New Exhibition “Crosscurrents” Explores the Interplay Between American and European Modernists
The artworks on display in “Crosscurrents: Modern Art from the Sam Rose and Julie Walters Collection” convey clearly that the river of intellectual and artistic commerce flowed both ways between Europe and America throughout the 20th century. The exhibition features this global perspective through 88 paintings and sculptures by major American artists Romare Bearden, Alexander Calder, David Hockney, Roy Lichtenstein, Alice Neel, Georgia O’Keeffe, Wayne Thiebaud and others alongside European giants such as Joan Miró and Pablo Picasso.
“Crosscurrents” will be on view from Oct. 30 through April 10, 2016. The exhibition is organized by Virginia Mecklenburg, chief curator, and features several gifts to the museum as well as artworks that are rarely seen by the public. The exhibition is a unique opportunity for visitors in Washington, D.C., to see so many portraits and ceramic pieces by Picasso—nine paintings and nine ceramics—in a public museum.
“‘Crosscurrents’ is the latest in a series of projects at the Smithsonian American Art Museum that has illuminated the global nature of art,” said Betsy Broun, The Margaret and Terry Stent Director of the Smithsonian American Art Museum. “To understand the sheer force of the modernist enterprise in action, we need to begin the story with Picasso, who stands astride 20th-century art like a colossus, permeating the work of the avant-garde artists in Europe and the Americans who followed.”
“In the international arena of modern art, ideas and influences respected no borders,” said Mecklenburg. “They swirled around and circled back, as artists looked across time and national boundaries in a constant search to find inspiration. It’s been rewarding to see these crosscurrents on display in a single collection that features in depth so many American artists—Romare Bearden, Roy Lichtenstein, Joseph Stella, Wayne Thiebaud—artists who also have been championed over the years by the Smithsonian American Art Museum.”
The 33 artists presented in this exhibition reflect many of the defining moments in what is now broadly called modernism. Picasso, Miró, O’Keeffe, Jackson Pollock and Andy Warhol created artworks that defined cubism, surrealism, American modernism, abstract expressionism and pop. This display features artists of singular vision who looked to the worlds of art and nature and to their own interior thoughts to illuminate continuities and confluences shared by those who broke rules and forever altered not just the “what” of art—its subjects and themes—but the “how.” Hockney, for example, used fax and photocopy machines; David Smith welded together fragments of junk metal he picked up in an industrial fabricating plant. Picasso’s portraits are distorted almost beyond recognition, and Lichtenstein turned to comic books.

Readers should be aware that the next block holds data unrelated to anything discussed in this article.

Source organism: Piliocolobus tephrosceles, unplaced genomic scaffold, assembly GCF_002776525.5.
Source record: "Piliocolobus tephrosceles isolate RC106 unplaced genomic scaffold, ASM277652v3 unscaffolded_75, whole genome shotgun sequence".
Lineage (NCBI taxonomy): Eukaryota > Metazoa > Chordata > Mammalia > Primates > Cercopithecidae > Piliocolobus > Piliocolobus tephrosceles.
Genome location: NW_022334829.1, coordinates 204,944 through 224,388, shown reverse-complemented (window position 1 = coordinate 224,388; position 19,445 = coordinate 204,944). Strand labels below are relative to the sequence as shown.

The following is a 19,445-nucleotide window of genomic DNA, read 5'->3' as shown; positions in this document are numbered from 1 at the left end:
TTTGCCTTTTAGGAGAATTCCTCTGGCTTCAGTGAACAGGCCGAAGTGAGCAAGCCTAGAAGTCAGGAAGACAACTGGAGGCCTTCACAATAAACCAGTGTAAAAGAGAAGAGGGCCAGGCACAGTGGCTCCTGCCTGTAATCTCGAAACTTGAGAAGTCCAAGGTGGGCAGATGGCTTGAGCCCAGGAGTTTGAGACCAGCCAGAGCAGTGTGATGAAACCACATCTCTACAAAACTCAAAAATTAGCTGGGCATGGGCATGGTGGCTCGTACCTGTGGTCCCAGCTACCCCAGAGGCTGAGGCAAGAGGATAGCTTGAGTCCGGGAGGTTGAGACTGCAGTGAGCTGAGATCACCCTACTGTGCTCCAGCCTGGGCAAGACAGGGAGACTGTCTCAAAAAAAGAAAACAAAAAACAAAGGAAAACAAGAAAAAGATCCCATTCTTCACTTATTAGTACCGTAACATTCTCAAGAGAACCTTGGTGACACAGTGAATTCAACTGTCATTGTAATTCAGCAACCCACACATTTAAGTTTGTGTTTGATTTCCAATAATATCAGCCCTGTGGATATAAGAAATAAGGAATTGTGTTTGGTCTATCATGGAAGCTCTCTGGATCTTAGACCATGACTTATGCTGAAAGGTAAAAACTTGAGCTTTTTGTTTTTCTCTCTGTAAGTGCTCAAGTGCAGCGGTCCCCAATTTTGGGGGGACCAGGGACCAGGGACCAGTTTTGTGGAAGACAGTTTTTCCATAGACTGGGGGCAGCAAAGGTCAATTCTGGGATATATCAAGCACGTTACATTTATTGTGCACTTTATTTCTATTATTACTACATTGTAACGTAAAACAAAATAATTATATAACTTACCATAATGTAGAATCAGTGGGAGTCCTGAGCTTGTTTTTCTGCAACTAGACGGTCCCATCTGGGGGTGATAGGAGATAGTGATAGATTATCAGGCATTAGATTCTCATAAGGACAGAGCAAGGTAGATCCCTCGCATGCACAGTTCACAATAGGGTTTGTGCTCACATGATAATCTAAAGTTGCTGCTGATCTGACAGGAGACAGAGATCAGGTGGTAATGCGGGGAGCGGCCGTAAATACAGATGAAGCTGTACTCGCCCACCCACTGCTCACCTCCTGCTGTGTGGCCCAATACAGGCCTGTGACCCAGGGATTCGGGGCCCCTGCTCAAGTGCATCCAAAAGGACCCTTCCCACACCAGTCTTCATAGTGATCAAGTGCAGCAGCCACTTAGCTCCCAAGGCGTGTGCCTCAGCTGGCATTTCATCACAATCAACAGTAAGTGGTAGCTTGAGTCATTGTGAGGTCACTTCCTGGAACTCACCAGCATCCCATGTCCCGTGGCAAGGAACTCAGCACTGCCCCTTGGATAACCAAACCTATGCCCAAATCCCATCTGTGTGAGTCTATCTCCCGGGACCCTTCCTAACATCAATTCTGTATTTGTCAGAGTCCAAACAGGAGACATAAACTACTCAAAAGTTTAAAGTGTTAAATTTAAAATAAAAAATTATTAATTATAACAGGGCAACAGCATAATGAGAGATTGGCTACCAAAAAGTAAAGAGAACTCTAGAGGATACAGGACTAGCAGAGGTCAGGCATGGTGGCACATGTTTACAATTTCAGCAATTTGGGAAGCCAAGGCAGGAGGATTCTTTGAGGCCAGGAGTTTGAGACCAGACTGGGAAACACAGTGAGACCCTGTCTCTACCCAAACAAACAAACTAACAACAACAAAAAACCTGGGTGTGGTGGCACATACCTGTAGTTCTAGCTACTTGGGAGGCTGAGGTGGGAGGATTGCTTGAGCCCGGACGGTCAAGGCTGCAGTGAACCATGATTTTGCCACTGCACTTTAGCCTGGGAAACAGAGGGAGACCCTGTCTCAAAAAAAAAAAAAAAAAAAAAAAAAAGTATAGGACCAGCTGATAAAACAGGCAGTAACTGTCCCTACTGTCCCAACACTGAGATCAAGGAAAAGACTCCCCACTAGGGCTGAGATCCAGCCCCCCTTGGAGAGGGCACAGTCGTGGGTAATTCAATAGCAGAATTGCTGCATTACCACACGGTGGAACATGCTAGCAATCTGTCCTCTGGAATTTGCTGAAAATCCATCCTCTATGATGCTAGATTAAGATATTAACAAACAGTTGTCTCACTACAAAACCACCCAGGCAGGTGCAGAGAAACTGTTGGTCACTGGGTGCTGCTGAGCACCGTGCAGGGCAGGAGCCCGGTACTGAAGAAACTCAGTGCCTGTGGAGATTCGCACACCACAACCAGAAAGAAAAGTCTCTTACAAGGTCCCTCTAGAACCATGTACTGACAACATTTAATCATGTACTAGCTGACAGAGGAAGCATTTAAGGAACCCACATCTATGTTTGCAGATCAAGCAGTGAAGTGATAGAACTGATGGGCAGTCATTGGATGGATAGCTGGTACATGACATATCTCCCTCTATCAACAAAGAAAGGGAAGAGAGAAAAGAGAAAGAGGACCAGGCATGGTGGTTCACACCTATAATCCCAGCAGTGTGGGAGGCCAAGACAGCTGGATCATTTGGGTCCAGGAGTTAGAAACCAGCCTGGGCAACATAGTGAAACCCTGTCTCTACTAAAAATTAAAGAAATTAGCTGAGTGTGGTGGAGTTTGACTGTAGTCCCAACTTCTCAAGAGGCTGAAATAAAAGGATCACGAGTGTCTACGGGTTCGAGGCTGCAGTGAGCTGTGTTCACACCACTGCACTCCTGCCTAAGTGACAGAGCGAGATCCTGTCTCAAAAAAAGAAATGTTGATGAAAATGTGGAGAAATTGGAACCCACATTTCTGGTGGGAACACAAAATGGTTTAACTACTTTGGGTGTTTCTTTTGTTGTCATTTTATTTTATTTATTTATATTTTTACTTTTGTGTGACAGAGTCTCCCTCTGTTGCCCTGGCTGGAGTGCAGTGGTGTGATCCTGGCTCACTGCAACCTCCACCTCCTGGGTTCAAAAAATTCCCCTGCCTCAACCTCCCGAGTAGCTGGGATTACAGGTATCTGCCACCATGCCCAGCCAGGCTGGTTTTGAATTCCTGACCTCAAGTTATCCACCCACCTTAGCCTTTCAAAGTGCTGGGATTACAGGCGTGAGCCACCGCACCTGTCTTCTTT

The experience of two world wars; travel by car and plane; and movies, radio and television that broadcast news and culture around the world brought a new internationalism. The artworks in the exhibition, which is arranged chronologically by artist, share six broad themes—“Myth and Metaphor,” “Nature and Culture,” “Intimations of Intimacy,” “Issues and Affirmations,” “Double Takes” and “A Material World.” The art and myths of ancient people inflected the work of Miró and Marsden Hartley; nature was the starting point for O’Keeffe and Hockney. Picasso and Neel probed likeness and autobiography; Botero and Lichtenstein use humor and parody. Smith and Richard Diebenkorn, who explored the materiality of the tangible world, redefined relationships between man and the physical environment.
Among the artworks on view are seven that are partial and promised gifts to the museum, including paintings by Hartley, Edward Hopper, Alex Katz, O’Keeffe and Thiebaud and a sculpture by Smith.
Free Public Program
The museum will present a series of talks Friday, Oct. 30, at 5:30 p.m. in the museum’s McEvoy Auditorium. The evening begins with Annie Cohen-Solal, a French writer, who discusses European and American modernism, the work of Niki de Saint Phalle and the interactions among art, literature and society. Then, Mecklenburg sits down with Rose and Walters for a conversation about their collection. The evening concludes with a discussion of Picasso by Dutch art historian Gijs van Hensbergen. Additional information about programs is available online at americanart.si.edu/calendar.
An accompanying catalog, co-published with D. Giles Ltd, London, includes a foreword by Broun, an essay by Mecklenburg and contributions by curators Karen Lemmey, Joann Moser and E. Carmen Ramos. It will be for sale in the museum’s store and online ($54.95, hardcover; $39.95, softcover).
“Crosscurrents: Modern Art from the Sam Rose and Julie Walters Collection” is organized by the Smithsonian American Art Museum with generous support from Robert Castellini in honor of James Dicke, the Gene Davis Memorial Fund, the James F. Dicke Family Endowment, Tania and Tom Evans, Paula and Peter Lunder, the Michael A. and the Honorable Marilyn Logsdon Mennello Endowment, the James F. Petersen Charitable Fund in honor of Tania and Tom Evans, and Pam and Scott Ulm.
About the Smithsonian American Art Museum
The Smithsonian American Art Museum celebrates the vision and creativity of Americans with artworks in all media spanning more than three centuries. Its National Historic Landmark building is located at Eighth and F streets N.W., above the Gallery Place/Chinatown Metrorail station. Museum hours are 11:30 a.m. to 7 p.m. daily (closed Dec. 25). Admission is free. Follow the museum on Twitter, YouTube, Tumblr, Instagram, Facebook, Flickr, Pinterest, iTunes U and ArtBabble. Museum information (recorded): (202) 633-7970. Smithsonian information: (202) 633-1000. Website: americanart.si.edu.
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